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  • #61
    Originally posted by Julian View Post
    Back to the thread, I wonder how many people are downgrading their nett worth now that the market seems to have turned.

    I also wonder how many people include selling costs on the debt side of the ledger when they work out their nett worth. These can be significant and include agent costs, legal costs, advertising/marketing costs, reclaimed depreciation, and costs for breaking fixed term loans.

    If any of you intend to turn your investments into cash these are real costs you will incur. Your true nett worth, in cash, will be far less than your selling price less your debt.

    Julian
    Hello Julian,

    I agree that selling costs should be taken into account if anyone is considering selling up, but I am not so sure that these costs should be used when working out nett worth. They are after all a seperate issue.

    If I have three properties worth $900,00 and a debt of $700,000 my nett worth is $200,000.

    If I sold up my selling costs may come to $30,000 but they may not. This sum is not an amount does not go on the liabilities side of the balance sheet, or does it?

    xris

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    • #62
      Well banks are certainly aware of these costs. These are very real costs if you are cashing up investments. By stating your nett worth in hard currency (ie $NZ) you are giving the impression of your nett worth in this currency. To turn your properties into cash these costs will be incurred. Simple. It is the same if you have money in fixed term loans. If you are working out your current nett worth, the cost of breaking these loans must be taken into account.

      Whether you believe me or not, it is probably better to err on the side of caution, underestimate your nett worth and be pleasantly surprised, should you have to cash up, than the opposite.

      Julian
      Gimme $20k. You will receive some well packaged generic advice that will put you on the road to riches beyond your wildest dreams ...yeah right!

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      • #63
        Ow I reciently moved down a level....Yes!
        Persistence (per-sis'tans, -zis'-) n. 1 The act of persist-
        ing. 2 The quality of being persistent 3 The continuance
        of an effect longer than the cause that first produced it.

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        • #64
          For Monid and the crew on earlier posts of this thread.

          This is from core data in Oz and because NZ has a reasonable correlation to Oz I post it for general back slapping and congratulations to be had for PTer's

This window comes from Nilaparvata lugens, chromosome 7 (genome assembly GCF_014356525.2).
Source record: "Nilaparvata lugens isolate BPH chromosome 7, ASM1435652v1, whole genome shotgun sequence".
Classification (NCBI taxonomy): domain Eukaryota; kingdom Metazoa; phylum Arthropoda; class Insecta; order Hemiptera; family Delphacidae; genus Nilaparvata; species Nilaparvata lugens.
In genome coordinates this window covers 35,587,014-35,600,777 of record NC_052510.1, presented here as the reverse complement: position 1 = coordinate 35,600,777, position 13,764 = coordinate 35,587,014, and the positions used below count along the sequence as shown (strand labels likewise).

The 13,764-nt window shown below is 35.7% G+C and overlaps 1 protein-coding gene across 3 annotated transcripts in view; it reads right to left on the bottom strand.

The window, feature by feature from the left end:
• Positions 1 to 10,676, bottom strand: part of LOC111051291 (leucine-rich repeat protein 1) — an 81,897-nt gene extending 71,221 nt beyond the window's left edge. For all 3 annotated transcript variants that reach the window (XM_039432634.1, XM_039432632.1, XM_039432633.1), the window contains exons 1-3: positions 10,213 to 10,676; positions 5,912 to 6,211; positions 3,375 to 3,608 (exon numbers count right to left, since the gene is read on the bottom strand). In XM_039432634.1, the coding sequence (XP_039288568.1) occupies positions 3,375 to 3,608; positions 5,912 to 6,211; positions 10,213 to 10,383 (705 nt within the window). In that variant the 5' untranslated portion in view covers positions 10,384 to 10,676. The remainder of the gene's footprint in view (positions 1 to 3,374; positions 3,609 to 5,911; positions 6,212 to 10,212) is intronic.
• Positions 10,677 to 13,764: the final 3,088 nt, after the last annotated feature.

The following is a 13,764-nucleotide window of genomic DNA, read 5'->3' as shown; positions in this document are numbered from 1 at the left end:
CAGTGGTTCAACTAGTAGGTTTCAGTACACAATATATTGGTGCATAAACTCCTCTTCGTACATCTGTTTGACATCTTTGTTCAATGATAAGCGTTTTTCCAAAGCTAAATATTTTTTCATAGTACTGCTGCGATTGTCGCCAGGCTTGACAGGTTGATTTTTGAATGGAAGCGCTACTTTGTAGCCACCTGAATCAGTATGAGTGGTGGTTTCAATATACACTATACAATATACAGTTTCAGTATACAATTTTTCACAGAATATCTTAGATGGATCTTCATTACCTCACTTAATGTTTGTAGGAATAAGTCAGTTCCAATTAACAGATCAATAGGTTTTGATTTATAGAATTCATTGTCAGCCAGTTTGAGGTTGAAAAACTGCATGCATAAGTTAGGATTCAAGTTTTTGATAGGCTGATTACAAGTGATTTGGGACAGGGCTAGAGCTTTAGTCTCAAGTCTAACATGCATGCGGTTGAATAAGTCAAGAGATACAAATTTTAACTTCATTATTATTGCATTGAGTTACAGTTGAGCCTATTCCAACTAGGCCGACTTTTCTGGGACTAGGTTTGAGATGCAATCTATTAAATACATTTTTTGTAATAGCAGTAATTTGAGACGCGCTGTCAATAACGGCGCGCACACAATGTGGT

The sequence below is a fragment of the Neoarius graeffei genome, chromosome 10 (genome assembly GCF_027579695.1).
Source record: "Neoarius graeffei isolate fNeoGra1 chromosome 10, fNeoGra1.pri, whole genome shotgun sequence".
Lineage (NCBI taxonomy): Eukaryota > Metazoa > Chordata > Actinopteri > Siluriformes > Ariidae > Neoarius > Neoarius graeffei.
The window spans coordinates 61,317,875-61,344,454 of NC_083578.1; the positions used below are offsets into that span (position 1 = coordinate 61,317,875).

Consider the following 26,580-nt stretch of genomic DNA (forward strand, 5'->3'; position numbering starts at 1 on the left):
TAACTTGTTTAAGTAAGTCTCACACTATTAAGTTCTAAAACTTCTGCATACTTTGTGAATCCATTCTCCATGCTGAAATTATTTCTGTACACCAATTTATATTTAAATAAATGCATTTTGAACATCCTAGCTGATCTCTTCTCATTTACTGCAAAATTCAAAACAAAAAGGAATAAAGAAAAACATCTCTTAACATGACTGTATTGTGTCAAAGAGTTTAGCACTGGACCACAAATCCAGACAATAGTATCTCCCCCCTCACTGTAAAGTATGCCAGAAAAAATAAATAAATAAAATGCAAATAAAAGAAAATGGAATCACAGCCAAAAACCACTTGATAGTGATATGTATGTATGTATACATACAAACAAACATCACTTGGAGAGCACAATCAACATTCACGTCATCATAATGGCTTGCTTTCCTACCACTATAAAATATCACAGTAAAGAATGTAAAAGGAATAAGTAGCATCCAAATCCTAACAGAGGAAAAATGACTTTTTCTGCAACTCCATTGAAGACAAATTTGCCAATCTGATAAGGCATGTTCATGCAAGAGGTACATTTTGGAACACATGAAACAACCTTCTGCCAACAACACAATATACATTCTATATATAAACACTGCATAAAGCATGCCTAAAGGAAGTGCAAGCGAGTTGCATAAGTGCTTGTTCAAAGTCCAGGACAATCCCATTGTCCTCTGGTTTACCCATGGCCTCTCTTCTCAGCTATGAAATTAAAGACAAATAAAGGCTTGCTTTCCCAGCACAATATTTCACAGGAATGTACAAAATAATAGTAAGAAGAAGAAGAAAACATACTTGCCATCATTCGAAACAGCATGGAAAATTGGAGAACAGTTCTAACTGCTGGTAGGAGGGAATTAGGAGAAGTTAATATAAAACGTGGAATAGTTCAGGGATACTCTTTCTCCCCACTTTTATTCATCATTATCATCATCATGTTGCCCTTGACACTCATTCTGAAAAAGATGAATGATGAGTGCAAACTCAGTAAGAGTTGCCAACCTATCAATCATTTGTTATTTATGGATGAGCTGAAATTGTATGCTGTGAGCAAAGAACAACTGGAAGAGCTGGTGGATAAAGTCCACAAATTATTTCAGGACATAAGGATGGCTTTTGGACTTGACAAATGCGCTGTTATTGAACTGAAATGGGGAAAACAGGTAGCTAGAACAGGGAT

Remeber oz has approx 20 million people so the 172,000 HNWI with over 1,000,000 dollars of investable assets actually only make up .86% of the population.

          The 21,000 with investable assets of over 3mill are only .11%

          So congrats to the fairly significant proportion of Pter's that make it into the top 1% and congrats to all of those on the ladder and climbing towards what ever level you are looking for.

          cheers

          Terry



          What's In A NameOne of the things we are big on here at CoreData-brandmanagement is semantics – the science of saying exactly what we mean, after all clear communication is one of the challenges of working in research.
          This is important in the context of high net worth (HNW) individuals because there isn’t a standard definition of what exactly constitutes a financially wealthy person in Australia.
          Therefore in the interests of clarity we have devised some definitive descriptions of the nation’s rich.
          CoreData-brandmanagement formulated these after combining a variety of information sources - but primarily data derived from Australian Bureau of Statistics (ABS) and four years of group research on Australia’s rich.
          The definitions aren’t exhaustive, how could they be? And to a large extent they make use of the most basic of behavioral segmentations, but as a catch all they will have to do:

          It’s worth noting that this breakdown doesn’t cover behaviour and our research has indicated that behaviour differs across and within these segments.
          For example the number of people who have retired with $1 million of investable assets – as opposed, for example, to the number of $1 million-plus 40 year olds who are still earning money display very different behaviour.
          As do the number of people who fit the description of core affluent who are fast heading towards their first million.
          What is critical to remember in this is that investment behaviour begins to change when an individual acquires more than $750,000 in investable assets - it’s at this stage they tend to start to look for real diversification, wealth preservation and making serious decisions about their money.
          More than three quarter’s of HNWs are male and most of them are over 50. And approximately slightly more than half of both male and female HNWs derive their income from owning all of or part of a small business – indeed an Australian HNWI is six times more likely than average to own all of or part of a business.
          ABS data shows average incomes in the capital cities in Australia are 16% above those outside the capital cities.

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